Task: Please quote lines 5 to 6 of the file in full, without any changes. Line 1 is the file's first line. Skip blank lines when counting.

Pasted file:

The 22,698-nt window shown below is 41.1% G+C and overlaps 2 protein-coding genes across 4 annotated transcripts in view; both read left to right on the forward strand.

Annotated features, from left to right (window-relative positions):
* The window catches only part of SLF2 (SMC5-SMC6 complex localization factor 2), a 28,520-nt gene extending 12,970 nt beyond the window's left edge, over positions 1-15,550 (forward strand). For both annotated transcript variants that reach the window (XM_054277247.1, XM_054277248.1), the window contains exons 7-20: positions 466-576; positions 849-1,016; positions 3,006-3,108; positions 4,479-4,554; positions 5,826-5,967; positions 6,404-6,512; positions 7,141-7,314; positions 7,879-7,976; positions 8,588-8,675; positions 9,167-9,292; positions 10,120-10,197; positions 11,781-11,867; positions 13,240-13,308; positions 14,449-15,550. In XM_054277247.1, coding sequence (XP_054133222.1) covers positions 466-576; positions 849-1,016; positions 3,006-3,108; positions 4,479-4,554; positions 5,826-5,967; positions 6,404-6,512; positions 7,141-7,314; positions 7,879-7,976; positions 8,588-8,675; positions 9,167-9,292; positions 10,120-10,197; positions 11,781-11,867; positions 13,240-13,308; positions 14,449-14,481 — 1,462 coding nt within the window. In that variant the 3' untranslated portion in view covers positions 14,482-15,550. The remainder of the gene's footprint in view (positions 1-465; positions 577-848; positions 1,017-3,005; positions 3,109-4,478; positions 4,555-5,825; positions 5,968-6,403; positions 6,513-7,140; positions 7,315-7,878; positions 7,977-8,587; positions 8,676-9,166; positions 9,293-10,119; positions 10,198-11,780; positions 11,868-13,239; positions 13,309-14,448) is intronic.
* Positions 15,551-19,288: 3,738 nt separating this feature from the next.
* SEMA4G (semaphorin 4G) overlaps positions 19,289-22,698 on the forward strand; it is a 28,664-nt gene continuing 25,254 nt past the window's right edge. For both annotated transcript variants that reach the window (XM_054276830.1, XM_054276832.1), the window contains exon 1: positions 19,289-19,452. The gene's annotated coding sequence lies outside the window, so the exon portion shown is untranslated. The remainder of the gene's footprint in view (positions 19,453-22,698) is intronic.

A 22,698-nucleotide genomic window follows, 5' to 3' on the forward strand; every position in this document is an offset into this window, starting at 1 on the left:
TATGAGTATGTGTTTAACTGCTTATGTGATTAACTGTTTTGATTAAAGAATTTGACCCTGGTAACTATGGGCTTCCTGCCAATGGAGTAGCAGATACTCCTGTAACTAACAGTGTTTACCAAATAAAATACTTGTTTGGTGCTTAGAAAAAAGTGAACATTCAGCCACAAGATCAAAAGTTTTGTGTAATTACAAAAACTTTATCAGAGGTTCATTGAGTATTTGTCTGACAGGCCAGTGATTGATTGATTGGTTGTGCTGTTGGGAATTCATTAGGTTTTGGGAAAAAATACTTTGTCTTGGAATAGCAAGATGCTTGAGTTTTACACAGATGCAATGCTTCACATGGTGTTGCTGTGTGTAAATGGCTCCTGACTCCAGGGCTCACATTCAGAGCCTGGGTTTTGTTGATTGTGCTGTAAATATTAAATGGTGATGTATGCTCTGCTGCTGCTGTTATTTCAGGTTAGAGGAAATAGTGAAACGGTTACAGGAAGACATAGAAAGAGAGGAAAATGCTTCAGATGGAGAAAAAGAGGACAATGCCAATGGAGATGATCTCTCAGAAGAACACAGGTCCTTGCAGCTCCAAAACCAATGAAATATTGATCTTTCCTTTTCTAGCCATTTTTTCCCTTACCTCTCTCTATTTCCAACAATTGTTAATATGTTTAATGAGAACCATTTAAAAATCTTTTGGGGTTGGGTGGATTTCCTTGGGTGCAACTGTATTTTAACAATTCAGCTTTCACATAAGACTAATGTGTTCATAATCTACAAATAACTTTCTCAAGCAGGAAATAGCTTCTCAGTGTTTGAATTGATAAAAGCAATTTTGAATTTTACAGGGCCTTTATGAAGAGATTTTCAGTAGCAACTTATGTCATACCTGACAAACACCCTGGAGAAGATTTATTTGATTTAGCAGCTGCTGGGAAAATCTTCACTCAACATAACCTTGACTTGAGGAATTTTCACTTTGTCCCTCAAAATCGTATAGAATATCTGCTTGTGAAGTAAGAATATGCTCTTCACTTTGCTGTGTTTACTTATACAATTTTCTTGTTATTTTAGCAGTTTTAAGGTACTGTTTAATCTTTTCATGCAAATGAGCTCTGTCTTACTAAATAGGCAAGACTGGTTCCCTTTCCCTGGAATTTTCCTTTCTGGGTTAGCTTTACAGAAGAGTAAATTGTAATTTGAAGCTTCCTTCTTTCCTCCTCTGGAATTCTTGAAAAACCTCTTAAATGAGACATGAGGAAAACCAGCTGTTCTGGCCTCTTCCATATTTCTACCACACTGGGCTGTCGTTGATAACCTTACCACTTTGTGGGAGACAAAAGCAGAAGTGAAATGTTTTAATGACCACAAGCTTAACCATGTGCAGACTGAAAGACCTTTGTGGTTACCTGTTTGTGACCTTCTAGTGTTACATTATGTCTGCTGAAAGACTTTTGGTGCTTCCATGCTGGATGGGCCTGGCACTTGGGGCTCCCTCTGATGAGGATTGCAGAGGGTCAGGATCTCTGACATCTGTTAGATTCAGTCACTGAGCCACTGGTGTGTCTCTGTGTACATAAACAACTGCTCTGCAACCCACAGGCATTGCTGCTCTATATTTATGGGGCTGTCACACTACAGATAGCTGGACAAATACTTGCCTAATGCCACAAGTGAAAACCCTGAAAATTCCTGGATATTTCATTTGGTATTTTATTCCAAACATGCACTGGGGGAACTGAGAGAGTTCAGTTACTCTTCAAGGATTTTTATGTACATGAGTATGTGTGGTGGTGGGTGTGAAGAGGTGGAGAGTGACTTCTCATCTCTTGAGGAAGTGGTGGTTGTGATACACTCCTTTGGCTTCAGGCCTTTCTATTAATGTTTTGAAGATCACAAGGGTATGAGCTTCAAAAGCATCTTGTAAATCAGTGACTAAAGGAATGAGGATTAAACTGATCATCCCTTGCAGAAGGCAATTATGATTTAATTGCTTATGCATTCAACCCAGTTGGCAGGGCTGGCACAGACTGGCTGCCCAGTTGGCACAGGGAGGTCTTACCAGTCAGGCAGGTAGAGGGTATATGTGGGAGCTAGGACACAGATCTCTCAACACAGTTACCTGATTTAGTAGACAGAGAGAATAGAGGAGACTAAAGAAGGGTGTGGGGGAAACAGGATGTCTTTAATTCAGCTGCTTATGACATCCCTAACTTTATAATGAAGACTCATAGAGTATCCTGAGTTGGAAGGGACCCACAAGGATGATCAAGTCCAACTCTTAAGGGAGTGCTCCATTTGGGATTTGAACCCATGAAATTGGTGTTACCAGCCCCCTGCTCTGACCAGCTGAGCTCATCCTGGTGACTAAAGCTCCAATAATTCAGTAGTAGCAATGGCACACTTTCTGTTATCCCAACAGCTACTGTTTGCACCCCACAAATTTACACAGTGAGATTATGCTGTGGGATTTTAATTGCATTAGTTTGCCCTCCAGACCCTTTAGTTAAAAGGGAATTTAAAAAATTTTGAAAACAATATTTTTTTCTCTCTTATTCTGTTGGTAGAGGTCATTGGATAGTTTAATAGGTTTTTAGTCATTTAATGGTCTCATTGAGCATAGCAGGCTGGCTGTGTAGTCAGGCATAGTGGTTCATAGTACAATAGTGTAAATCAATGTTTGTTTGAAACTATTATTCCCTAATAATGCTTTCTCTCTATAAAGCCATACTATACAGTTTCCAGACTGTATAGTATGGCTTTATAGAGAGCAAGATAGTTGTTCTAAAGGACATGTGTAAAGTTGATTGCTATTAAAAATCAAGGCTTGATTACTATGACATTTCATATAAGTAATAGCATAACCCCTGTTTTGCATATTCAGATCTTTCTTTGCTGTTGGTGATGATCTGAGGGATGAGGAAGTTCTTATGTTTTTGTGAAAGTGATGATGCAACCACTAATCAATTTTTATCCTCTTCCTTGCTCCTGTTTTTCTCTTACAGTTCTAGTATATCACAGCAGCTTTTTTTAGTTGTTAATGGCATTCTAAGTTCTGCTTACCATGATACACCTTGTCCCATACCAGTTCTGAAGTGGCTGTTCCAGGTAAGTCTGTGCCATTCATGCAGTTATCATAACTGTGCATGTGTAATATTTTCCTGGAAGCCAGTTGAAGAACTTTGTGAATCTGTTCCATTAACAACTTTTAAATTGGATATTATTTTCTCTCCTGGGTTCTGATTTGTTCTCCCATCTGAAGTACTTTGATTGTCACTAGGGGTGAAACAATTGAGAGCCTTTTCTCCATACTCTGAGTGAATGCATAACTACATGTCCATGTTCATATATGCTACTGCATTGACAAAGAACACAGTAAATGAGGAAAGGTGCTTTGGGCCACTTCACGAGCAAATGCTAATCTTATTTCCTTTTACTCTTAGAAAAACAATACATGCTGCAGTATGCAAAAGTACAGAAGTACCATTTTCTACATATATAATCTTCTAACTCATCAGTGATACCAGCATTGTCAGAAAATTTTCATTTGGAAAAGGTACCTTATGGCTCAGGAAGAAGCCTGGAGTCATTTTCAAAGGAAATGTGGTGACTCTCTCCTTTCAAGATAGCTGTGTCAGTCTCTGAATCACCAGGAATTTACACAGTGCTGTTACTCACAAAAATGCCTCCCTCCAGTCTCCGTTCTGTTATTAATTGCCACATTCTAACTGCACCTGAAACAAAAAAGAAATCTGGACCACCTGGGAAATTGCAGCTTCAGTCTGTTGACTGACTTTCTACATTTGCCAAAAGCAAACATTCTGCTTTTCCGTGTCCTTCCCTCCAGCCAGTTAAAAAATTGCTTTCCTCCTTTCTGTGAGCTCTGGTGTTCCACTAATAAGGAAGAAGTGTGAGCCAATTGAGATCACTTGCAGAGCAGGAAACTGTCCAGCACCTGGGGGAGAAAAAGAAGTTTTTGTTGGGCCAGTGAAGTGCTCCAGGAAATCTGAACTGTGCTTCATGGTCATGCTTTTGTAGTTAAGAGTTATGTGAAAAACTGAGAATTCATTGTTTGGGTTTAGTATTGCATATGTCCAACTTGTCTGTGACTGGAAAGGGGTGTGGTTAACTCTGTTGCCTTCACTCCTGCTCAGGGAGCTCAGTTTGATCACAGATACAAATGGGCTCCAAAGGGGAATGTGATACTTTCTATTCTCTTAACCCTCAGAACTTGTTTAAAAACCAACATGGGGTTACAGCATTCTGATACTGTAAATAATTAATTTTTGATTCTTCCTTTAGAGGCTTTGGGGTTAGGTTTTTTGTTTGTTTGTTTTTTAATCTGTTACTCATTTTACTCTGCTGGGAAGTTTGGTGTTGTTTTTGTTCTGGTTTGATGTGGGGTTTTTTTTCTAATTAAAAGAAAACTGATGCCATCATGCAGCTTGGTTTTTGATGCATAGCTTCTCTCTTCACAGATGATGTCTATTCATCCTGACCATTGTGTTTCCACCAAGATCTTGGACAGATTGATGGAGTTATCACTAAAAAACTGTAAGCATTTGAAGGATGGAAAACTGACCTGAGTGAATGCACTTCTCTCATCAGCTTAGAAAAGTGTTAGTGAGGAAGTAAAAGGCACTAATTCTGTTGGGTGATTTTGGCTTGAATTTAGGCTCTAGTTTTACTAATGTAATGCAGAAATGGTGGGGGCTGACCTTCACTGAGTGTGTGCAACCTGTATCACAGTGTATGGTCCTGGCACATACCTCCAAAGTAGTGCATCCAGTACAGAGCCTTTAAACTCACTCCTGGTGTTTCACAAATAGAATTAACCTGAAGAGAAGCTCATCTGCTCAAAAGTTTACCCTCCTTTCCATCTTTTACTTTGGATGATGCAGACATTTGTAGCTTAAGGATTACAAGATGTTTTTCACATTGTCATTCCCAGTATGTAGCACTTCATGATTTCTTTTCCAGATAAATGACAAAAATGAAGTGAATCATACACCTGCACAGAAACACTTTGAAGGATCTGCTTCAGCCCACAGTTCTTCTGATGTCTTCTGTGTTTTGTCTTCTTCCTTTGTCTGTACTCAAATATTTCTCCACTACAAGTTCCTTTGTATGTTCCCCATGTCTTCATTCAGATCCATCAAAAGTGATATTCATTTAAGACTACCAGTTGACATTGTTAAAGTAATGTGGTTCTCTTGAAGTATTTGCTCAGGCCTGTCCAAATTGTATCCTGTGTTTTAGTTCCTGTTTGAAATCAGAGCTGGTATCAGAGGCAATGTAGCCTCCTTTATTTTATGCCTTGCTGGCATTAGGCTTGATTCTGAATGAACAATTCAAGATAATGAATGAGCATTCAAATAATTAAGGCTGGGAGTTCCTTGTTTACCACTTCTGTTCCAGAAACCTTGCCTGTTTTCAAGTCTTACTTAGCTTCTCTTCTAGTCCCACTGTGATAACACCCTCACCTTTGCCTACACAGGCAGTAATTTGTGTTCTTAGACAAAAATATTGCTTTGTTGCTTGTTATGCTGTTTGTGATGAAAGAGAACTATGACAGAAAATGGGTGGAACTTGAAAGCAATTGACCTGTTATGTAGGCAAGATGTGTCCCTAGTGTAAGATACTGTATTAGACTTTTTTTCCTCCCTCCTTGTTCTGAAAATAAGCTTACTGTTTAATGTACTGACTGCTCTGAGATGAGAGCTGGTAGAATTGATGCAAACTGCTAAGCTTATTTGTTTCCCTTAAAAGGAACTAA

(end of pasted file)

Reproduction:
* SEMA4G (semaphorin 4G) overlaps positions 19,289-22,698 on the forward strand; it is a 28,664-nt gene continuing 25,254 nt past the window's right edge. For both annotated transcript variants that reach the window (XM_054276830.1, XM_054276832.1), the window contains exon 1: positions 19,289-19,452. The gene's annotated coding sequence lies outside the window, so the exon portion shown is untranslated. The remainder of the gene's footprint in view (positions 19,453-22,698) is intronic.

A 22,698-nucleotide genomic window follows, 5' to 3' on the forward strand; every position in this document is an offset into this window, starting at 1 on the left: